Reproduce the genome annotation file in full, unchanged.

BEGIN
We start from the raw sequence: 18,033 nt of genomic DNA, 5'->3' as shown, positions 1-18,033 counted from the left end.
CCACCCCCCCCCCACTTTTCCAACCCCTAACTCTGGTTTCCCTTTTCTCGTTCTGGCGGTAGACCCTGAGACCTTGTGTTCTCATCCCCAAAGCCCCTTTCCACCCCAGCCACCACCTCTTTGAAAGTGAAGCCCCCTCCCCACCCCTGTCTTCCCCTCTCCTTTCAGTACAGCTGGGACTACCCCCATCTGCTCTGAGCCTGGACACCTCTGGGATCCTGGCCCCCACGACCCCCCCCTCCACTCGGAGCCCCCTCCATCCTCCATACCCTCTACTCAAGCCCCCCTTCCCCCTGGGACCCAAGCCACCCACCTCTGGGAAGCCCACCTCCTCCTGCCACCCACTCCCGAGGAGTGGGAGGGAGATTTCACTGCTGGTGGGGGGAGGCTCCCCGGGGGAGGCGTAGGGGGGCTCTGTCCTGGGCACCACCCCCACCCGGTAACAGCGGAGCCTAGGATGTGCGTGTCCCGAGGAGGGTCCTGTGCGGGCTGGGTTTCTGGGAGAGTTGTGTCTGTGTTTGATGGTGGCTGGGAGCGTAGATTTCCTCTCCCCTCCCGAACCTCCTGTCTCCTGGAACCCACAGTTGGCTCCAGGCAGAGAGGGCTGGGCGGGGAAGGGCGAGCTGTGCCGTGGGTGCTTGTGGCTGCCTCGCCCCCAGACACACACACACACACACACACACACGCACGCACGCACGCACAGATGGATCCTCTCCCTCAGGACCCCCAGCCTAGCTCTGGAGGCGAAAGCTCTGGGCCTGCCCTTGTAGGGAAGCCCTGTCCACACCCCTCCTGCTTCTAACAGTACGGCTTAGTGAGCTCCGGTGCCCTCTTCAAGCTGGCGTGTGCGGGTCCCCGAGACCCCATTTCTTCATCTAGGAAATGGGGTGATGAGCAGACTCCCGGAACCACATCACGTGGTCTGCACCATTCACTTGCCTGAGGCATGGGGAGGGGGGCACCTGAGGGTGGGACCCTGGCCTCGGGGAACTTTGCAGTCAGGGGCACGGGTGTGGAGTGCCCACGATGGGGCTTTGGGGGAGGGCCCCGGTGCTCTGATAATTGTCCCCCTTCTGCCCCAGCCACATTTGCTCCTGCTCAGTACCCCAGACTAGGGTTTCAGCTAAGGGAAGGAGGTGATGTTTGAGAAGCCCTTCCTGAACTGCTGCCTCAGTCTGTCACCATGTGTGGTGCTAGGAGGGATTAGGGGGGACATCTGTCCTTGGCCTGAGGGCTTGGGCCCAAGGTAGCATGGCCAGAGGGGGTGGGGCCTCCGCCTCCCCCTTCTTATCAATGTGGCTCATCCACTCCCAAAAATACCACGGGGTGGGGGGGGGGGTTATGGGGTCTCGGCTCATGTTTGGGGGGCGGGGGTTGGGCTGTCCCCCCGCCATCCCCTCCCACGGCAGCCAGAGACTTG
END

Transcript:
We start from the raw sequence: 18,033 nt of genomic DNA, 5'->3' as shown, positions 1-18,033 counted from the left end.
CCACCCCCCCCCCACTTTTCCAACCCCTAACTCTGGTTTCCCTTTTCTCGTTCTGGCGGTAGACCCTGAGACCTTGTGTTCTCATCCCCAAAGCCCCTTTCCACCCCAGCCACCACCTCTTTGAAAGTGAAGCCCCCTCCCCACCCCTGTCTTCCCCTCTCCTTTCAGTACAGCTGGGACTACCCCCATCTGCTCTGAGCCTGGACACCTCTGGGATCCTGGCCCCCACGACCCCCCCCTCCACTCGGAGCCCCCTCCATCCTCCATACCCTCTACTCAAGCCCCCCTTCCCCCTGGGACCCAAGCCACCCACCTCTGGGAAGCCCACCTCCTCCTGCCACCCACTCCCGAGGAGTGGGAGGGAGATTTCACTGCTGGTGGGGGGAGGCTCCCCGGGGGAGGCGTAGGGGGGCTCTGTCCTGGGCACCACCCCCACCCGGTAACAGCGGAGCCTAGGATGTGCGTGTCCCGAGGAGGGTCCTGTGCGGGCTGGGTTTCTGGGAGAGTTGTGTCTGTGTTTGATGGTGGCTGGGAGCGTAGATTTCCTCTCCCCTCCCGAACCTCCTGTCTCCTGGAACCCACAGTTGGCTCCAGGCAGAGAGGGCTGGGCGGGGAAGGGCGAGCTGTGCCGTGGGTGCTTGTGGCTGCCTCGCCCCCAGACACACACACACACACACACACACACGCACGCACGCACGCACAGATGGATCCTCTCCCTCAGGACCCCCAGCCTAGCTCTGGAGGCGAAAGCTCTGGGCCTGCCCTTGTAGGGAAGCCCTGTCCACACCCCTCCTGCTTCTAACAGTACGGCTTAGTGAGCTCCGGTGCCCTCTTCAAGCTGGCGTGTGCGGGTCCCCGAGACCCCATTTCTTCATCTAGGAAATGGGGTGATGAGCAGACTCCCGGAACCACATCACGTGGTCTGCACCATTCACTTGCCTGAGGCATGGGGAGGGGGGCACCTGAGGGTGGGACCCTGGCCTCGGGGAACTTTGCAGTCAGGGGCACGGGTGTGGAGTGCCCACGATGGGGCTTTGGGGGAGGGCCCCGGTGCTCTGATAATTGTCCCCCTTCTGCCCCAGCCACATTTGCTCCTGCTCAGTACCCCAGACTAGGGTTTCAGCTAAGGGAAGGAGGTGATGTTTGAGAAGCCCTTCCTGAACTGCTGCCTCAGTCTGTCACCATGTGTGGTGCTAGGAGGGATTAGGGGGGACATCTGTCCTTGGCCTGAGGGCTTGGGCCCAAGGTAGCATGGCCAGAGGGGGTGGGGCCTCCGCCTCCCCCTTCTTATCAATGTGGCTCATCCACTCCCAAAAATACCACGGGGTGGGGGGGGGGGTTATGGGGTCTCGGCTCATGTTTGGGGGGCGGGGGTTGGGCTGTCCCCCCGCCATCCCCTCCCACGGCAGCCAGAGACTTG